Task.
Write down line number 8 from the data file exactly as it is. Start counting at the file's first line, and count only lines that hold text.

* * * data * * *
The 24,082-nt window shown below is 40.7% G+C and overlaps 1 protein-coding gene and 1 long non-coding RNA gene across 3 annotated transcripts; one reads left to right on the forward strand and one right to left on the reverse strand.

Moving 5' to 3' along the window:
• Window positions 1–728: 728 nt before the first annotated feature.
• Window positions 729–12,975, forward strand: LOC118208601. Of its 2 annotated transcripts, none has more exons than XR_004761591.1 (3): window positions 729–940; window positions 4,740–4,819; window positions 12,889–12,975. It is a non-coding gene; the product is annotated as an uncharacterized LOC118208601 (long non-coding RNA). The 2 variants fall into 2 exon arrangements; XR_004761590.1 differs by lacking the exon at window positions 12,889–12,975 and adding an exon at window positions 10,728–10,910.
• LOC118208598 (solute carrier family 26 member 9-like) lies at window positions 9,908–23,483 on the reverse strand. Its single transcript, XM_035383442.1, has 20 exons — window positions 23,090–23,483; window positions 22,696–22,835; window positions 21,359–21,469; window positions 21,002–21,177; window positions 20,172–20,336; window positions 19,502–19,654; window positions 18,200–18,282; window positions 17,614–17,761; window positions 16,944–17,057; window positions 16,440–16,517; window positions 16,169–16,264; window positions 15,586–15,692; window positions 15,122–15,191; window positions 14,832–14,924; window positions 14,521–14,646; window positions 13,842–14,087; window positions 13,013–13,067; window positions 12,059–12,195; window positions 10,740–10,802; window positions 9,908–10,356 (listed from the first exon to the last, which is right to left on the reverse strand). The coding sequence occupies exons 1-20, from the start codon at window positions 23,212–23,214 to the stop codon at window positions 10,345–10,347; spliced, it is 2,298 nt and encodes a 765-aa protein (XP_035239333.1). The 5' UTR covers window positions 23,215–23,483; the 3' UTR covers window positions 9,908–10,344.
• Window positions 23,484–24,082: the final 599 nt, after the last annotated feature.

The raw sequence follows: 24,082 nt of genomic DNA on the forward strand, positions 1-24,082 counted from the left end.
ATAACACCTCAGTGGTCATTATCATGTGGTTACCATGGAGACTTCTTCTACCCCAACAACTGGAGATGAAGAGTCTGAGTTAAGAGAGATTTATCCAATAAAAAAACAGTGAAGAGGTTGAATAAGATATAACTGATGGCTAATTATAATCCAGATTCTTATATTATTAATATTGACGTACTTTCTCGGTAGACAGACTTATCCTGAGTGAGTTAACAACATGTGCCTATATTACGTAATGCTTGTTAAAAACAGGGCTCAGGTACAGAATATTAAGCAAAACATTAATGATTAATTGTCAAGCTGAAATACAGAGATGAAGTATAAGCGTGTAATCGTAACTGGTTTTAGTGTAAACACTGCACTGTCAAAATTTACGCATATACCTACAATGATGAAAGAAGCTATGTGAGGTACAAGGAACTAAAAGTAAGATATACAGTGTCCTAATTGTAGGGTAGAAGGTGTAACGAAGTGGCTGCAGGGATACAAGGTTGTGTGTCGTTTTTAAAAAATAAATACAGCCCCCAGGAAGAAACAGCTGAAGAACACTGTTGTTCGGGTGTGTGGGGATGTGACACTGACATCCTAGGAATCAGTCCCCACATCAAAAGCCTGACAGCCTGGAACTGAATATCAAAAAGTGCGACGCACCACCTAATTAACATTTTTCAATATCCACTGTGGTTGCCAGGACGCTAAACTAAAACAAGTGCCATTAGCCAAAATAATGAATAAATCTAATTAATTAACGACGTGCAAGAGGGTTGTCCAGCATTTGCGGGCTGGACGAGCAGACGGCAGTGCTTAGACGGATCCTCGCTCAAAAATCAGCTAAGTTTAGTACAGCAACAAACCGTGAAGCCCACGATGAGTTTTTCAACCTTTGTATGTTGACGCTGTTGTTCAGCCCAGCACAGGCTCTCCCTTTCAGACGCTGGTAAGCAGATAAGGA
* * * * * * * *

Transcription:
ATAACACCTCAGTGGTCATTATCATGTGGTTACCATGGAGACTTCTTCTACCCCAACAACTGGAGATGAAGAGTCTGAGTTAAGAGAGATTTATCCAATAAAAAAACAGTGAAGAGGTTGAATAAGATATAACTGATGGCTAATTATAATCCAGATTCTTATATTATTAATATTGACGTACTTTCTCGGTAGACAGACTTATCCTGAGTGAGTTAACAACATGTGCCTATATTACGTAATGCTTGTTAAAAACAGGGCTCAGGTACAGAATATTAAGCAAAACATTAATGATTAATTGTCAAGCTGAAATACAGAGATGAAGTATAAGCGTGTAATCGTAACTGGTTTTAGTGTAAACACTGCACTGTCAAAATTTACGCATATACCTACAATGATGAAAGAAGCTATGTGAGGTACAAGGAACTAAAAGTAAGATATACAGTGTCCTAATTGTAGGGTAGAAGGTGTAACGAAGTGGCTGCAGGGATACAAGGTTGTGTGTCGTTTTTAAAAAATAAATACAGCCCCCAGGAAGAAACAGCTGAAGAACACTGTTGTTCGGGTGTGTGGGGATGTGACACTGACATCCTAGGAATCAGTCCCCACATCAAAAGCCTGACAGCCTGGAACTGAATATCAAAAAGTGCGACGCACCACCTAATTAACATTTTTCAATATCCACTGTGGTTGCCAGGACGCTAAACTAAAACAAGTGCCATTAGCCAAAATAATGAATAAATCTAATTAATTAACGACGTGCAAGAGGGTTGTCCAGCATTTGCGGGCTGGACGAGCAGACGGCAGTGCTTAGACGGATCCTCGCTCAAAAATCAGCTAAGTTTAGTACAGCAACAAACCGTGAAGCCCACGATGAGTTTTTCAACCTTTGTATGTTGACGCTGTTGTTCAGCCCAGCACAGGCTCTCCCTTTCAGACGCTGGTAAGCAGATAAGGA